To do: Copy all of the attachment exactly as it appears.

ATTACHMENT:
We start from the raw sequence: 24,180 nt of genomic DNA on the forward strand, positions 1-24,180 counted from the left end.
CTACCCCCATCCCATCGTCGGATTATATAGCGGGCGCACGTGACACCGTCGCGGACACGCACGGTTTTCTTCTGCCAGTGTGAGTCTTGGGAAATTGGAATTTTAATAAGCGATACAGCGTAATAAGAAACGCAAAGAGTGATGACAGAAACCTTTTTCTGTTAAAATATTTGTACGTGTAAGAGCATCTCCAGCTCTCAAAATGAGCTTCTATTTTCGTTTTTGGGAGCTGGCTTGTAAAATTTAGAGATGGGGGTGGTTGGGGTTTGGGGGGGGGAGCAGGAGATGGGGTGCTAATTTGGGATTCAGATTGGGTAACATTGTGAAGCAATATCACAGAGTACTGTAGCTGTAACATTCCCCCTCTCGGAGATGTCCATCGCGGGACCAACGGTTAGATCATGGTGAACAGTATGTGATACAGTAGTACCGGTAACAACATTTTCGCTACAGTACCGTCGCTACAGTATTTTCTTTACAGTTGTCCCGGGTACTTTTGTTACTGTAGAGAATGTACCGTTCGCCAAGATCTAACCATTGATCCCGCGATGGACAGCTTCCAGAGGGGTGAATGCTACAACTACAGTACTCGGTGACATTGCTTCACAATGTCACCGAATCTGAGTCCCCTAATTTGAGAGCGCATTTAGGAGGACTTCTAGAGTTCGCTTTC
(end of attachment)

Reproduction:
We start from the raw sequence: 24,180 nt of genomic DNA on the forward strand, positions 1-24,180 counted from the left end.
CTACCCCCATCCCATCGTCGGATTATATAGCGGGCGCACGTGACACCGTCGCGGACACGCACGGTTTTCTTCTGCCAGTGTGAGTCTTGGGAAATTGGAATTTTAATAAGCGATACAGCGTAATAAGAAACGCAAAGAGTGATGACAGAAACCTTTTTCTGTTAAAATATTTGTACGTGTAAGAGCATCTCCAGCTCTCAAAATGAGCTTCTATTTTCGTTTTTGGGAGCTGGCTTGTAAAATTTAGAGATGGGGGTGGTTGGGGTTTGGGGGGGGGAGCAGGAGATGGGGTGCTAATTTGGGATTCAGATTGGGTAACATTGTGAAGCAATATCACAGAGTACTGTAGCTGTAACATTCCCCCTCTCGGAGATGTCCATCGCGGGACCAACGGTTAGATCATGGTGAACAGTATGTGATACAGTAGTACCGGTAACAACATTTTCGCTACAGTACCGTCGCTACAGTATTTTCTTTACAGTTGTCCCGGGTACTTTTGTTACTGTAGAGAATGTACCGTTCGCCAAGATCTAACCATTGATCCCGCGATGGACAGCTTCCAGAGGGGTGAATGCTACAACTACAGTACTCGGTGACATTGCTTCACAATGTCACCGAATCTGAGTCCCCTAATTTGAGAGCGCATTTAGGAGGACTTCTAGAGTTCGCTTTC